Factfile On... Sports Shoes

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Sports shoes

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‘Like to flaunt ’em,that ’s why I bought 'em... We make a mean team my Adidas and me.'
sang Run DMC at the height of the sports-shoe craze of the 1980s.

• Basketballer Chuck Taylor was the first celebrity used to market sports shoes in the 1920s. Since then his signature, as part of the Converse Chuck Taylor All-Stars logo, has graced 550 million pairs sold worldwide.

• In the 1990s, Michael Jordan received $20 million a year to endorse Nike. Currently, Brazilian soccer star Ronaldo receives about $1.5 million a year to wear Nike gear.1

• An upstart in the 1960s, Nike is now the number-one sports-shoe producer, selling $9.2 billion-worth of shoes a year.1

• Eighty per cent of Nikes are not used for any athletic activity.1

• Nike’s famous swoosh logo was created in 1971. A student, for a fee of $35, designed one of the most recognizable corporate logos worldwide.2

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Your sports shoe is made up of dozens
of different, mostly synthetic, materials.

[image, unknown] Upper: leather, tanned via a 20-step process using strong chemicals. Chemicals from tanneries in South Korea are discharged into the Nattong River along with other industrial pollutants, making tap water undrinkable.

Midsole: includes custom-designed EVA (ethylene vinyl acetate) foam - a composite of several chemicals which when combined and baked release tiny air bubbles, giving the shoes their cushy feel.

Below the heel: is a small amber-coloured polyurethane bag filled with a pressurized gas. According to a UN report on global warming, pressurized sulphur hexafluoride gas in the trademark bubbles in Nike's Air shoe is a global-warming agent 22,000 times more damaging than carbon dioxide.1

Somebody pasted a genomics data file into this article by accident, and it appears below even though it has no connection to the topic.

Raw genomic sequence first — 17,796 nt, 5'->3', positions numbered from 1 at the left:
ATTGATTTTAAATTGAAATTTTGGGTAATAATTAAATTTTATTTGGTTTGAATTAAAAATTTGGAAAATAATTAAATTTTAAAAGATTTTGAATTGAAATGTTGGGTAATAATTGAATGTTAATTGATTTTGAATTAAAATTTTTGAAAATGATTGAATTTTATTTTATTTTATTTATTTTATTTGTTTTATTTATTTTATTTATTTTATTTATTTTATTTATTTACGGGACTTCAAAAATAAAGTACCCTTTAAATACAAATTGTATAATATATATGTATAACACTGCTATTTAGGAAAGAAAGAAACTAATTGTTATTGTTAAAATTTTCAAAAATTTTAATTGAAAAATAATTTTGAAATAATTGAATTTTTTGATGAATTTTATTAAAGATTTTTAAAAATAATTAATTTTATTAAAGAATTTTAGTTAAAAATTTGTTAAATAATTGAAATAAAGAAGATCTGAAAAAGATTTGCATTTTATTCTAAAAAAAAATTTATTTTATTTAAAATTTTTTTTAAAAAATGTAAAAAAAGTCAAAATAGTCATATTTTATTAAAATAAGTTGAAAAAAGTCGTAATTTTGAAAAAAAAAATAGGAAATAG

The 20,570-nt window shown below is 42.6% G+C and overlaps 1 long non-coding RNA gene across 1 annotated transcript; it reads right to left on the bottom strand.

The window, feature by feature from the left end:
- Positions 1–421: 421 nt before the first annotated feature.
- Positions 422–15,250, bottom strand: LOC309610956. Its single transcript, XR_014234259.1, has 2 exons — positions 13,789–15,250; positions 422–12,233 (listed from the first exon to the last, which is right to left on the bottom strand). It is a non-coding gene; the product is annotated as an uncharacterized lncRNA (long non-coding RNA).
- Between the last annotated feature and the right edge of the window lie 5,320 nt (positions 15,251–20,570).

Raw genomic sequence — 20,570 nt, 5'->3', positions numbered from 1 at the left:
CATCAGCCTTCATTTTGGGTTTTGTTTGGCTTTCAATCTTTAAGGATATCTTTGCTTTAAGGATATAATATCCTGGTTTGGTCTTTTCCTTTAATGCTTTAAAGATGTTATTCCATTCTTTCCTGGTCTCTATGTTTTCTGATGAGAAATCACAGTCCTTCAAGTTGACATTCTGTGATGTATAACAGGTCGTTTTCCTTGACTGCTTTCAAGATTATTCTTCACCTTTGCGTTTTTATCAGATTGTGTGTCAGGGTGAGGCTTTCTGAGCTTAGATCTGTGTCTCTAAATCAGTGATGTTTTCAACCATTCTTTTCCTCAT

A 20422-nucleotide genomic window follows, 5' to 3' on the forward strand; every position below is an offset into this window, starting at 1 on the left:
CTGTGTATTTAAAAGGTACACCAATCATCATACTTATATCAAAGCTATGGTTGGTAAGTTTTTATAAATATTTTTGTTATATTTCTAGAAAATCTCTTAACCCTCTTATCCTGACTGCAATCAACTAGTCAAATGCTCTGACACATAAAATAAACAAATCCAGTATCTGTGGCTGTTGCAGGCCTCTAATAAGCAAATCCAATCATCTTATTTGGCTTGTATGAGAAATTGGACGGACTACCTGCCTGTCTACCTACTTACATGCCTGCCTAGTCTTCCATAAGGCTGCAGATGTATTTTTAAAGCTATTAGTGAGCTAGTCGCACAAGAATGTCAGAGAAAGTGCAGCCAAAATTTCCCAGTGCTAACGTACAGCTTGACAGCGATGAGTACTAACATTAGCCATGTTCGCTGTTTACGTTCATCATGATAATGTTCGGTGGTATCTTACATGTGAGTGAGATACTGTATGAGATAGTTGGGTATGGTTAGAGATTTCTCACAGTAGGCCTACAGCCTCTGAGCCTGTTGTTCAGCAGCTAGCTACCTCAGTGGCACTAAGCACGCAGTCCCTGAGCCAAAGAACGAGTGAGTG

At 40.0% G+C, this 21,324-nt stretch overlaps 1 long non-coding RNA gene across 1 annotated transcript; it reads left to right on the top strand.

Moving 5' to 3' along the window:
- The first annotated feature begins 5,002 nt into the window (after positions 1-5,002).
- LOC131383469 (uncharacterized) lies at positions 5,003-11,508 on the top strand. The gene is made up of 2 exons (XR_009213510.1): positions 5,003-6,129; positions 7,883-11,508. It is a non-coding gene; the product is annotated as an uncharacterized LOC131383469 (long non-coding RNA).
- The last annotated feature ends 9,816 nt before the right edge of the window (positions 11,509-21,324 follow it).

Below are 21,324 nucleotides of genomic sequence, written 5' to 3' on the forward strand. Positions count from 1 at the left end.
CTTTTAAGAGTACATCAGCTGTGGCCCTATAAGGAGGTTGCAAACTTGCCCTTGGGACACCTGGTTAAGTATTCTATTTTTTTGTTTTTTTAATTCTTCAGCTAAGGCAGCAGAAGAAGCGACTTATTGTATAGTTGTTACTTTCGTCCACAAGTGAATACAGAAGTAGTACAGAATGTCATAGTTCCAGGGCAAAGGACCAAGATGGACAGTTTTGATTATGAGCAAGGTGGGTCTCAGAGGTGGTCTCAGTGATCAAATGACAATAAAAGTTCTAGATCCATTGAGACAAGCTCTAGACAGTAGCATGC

Outer soles: styrene-butadiene rubber, synthesized from petroleum and local benzene.

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'There shall be no discrimination based on race,
creed, gender, marital or maternity status, religious
or political beliefs, age or sexual orientation.'
Nike's Code of Conduct 2

Advertisement for a Chinese factory
producing shoes for Nike and Adidas4:
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Salary of a Nike contract worker in Indonesia: $2.60 a day

Number of years needed for Nike contract worker to make the same as Nike CEO Phil Knight earns in one year: 98,644

Percentage of Nike's marketing expenditure required to ensure all Indonesian workers receive a living wage: 4 %

Reebok's international sales in 1999: $1.197 billion

Reebok's annual marketing budget: $435 million

Percentage of marketing spend needed to double the wages of 40,000 workers making shoes in Philippines and China: 10 %

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Jim Keady
Former professional soccer player and coach Jim Keady (pictured above) refused to wear Nike gear in protest at the company's labour practices. He went to Indonesia and tried to live on the wage of a worker at a Nike factory, often going hungry.
See his story on: www.nikewages.org

[image, unknown]  Log onto http://www.geocities.com/Athens/Acropolis/5232/links.html
to find your nearest anti-Nike or anti-sweatshop campaigning group.

1 Colours No 36. 2 www.nikebiz.com 3 John C Ryan & Alan Thein Durning Stuff: the Secret Lives of
Everyday Things
(Northeast Environment Watch, 1997). 4 Nike Campaign. 5 Christian Aid.

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New Internationalist issue 330 magazine cover This article is from the December 2000 issue of New Internationalist.
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